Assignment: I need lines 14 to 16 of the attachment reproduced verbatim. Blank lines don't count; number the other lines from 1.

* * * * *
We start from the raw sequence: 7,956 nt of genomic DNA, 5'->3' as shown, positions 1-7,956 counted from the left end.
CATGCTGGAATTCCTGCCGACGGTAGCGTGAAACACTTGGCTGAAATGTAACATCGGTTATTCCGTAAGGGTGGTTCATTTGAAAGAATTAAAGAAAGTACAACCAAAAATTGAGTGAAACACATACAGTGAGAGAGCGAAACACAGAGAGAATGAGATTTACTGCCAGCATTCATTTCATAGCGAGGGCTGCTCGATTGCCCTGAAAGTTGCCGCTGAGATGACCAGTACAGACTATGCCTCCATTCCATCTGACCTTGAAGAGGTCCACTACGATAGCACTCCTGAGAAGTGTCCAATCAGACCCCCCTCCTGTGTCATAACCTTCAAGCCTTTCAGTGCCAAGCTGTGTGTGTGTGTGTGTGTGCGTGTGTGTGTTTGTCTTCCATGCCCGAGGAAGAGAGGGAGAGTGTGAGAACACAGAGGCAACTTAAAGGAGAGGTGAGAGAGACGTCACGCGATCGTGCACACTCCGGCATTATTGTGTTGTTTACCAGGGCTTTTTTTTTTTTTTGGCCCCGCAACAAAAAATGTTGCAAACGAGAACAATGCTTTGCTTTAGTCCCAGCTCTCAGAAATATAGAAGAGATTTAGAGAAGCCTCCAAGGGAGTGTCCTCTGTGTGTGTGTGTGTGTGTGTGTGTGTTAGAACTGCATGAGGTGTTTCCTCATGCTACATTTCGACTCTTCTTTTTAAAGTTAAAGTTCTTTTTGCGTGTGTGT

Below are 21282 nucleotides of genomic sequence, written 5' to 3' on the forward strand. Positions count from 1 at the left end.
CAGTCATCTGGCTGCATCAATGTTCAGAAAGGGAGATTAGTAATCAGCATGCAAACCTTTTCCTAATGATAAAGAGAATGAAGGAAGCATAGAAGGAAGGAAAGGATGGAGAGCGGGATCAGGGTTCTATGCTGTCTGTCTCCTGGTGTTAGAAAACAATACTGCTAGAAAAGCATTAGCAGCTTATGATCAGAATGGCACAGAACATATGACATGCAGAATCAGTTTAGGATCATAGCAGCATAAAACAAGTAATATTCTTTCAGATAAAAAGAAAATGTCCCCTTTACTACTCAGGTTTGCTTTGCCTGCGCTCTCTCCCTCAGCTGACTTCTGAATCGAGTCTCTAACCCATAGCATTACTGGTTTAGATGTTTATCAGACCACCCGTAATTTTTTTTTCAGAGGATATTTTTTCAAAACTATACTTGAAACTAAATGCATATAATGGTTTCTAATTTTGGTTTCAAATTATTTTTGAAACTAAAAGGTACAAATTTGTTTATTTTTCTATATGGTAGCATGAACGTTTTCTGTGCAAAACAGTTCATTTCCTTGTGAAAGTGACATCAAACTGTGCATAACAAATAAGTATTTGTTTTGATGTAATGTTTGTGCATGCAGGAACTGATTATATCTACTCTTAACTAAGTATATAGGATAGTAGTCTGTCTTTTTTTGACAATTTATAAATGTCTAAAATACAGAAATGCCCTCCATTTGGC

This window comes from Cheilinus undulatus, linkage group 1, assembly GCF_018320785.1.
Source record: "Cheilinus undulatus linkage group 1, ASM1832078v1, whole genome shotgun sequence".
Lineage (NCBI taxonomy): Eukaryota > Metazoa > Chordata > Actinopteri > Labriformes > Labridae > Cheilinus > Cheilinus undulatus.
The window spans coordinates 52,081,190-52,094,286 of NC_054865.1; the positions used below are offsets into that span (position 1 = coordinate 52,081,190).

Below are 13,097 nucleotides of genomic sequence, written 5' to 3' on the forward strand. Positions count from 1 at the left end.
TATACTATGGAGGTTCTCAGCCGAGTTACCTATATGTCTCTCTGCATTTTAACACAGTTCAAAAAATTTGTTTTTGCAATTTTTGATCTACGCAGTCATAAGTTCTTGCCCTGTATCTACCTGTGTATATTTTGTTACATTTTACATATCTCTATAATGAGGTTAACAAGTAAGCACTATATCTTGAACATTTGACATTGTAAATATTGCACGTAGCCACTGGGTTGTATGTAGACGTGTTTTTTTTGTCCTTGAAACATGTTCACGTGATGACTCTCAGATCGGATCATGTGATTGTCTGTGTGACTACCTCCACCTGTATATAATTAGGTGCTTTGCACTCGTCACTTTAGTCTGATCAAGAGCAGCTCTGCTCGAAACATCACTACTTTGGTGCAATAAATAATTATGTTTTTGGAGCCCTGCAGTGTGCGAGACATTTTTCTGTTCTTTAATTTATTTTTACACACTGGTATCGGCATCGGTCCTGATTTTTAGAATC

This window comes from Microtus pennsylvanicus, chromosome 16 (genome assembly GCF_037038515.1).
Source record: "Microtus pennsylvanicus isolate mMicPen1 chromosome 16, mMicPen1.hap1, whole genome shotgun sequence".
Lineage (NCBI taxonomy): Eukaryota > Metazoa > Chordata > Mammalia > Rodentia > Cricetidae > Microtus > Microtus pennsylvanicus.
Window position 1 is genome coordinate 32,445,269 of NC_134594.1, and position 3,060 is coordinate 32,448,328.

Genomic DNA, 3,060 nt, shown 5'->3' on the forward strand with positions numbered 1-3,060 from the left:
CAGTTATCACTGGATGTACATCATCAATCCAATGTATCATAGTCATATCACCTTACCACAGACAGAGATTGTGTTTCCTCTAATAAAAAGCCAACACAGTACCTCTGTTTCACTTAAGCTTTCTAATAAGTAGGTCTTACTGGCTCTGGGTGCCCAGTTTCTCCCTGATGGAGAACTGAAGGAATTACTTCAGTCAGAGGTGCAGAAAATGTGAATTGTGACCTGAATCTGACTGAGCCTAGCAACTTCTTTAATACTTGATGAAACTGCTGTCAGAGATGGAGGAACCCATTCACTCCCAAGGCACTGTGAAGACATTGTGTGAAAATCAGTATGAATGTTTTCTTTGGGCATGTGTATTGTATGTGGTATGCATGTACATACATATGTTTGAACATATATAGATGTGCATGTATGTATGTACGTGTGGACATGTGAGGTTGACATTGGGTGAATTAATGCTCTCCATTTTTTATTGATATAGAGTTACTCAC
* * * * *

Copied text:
Window position 1 is genome coordinate 32,445,269 of NC_134594.1, and position 3,060 is coordinate 32,448,328.

Genomic DNA, 3,060 nt, shown 5'->3' on the forward strand with positions numbered 1-3,060 from the left:
CAGTTATCACTGGATGTACATCATCAATCCAATGTATCATAGTCATATCACCTTACCACAGACAGAGATTGTGTTTCCTCTAATAAAAAGCCAACACAGTACCTCTGTTTCACTTAAGCTTTCTAATAAGTAGGTCTTACTGGCTCTGGGTGCCCAGTTTCTCCCTGATGGAGAACTGAAGGAATTACTTCAGTCAGAGGTGCAGAAAATGTGAATTGTGACCTGAATCTGACTGAGCCTAGCAACTTCTTTAATACTTGATGAAACTGCTGTCAGAGATGGAGGAACCCATTCACTCCCAAGGCACTGTGAAGACATTGTGTGAAAATCAGTATGAATGTTTTCTTTGGGCATGTGTATTGTATGTGGTATGCATGTACATACATATGTTTGAACATATATAGATGTGCATGTATGTATGTACGTGTGGACATGTGAGGTTGACATTGGGTGAATTAATGCTCTCCATTTTTTATTGATATAGAGTTACTCAC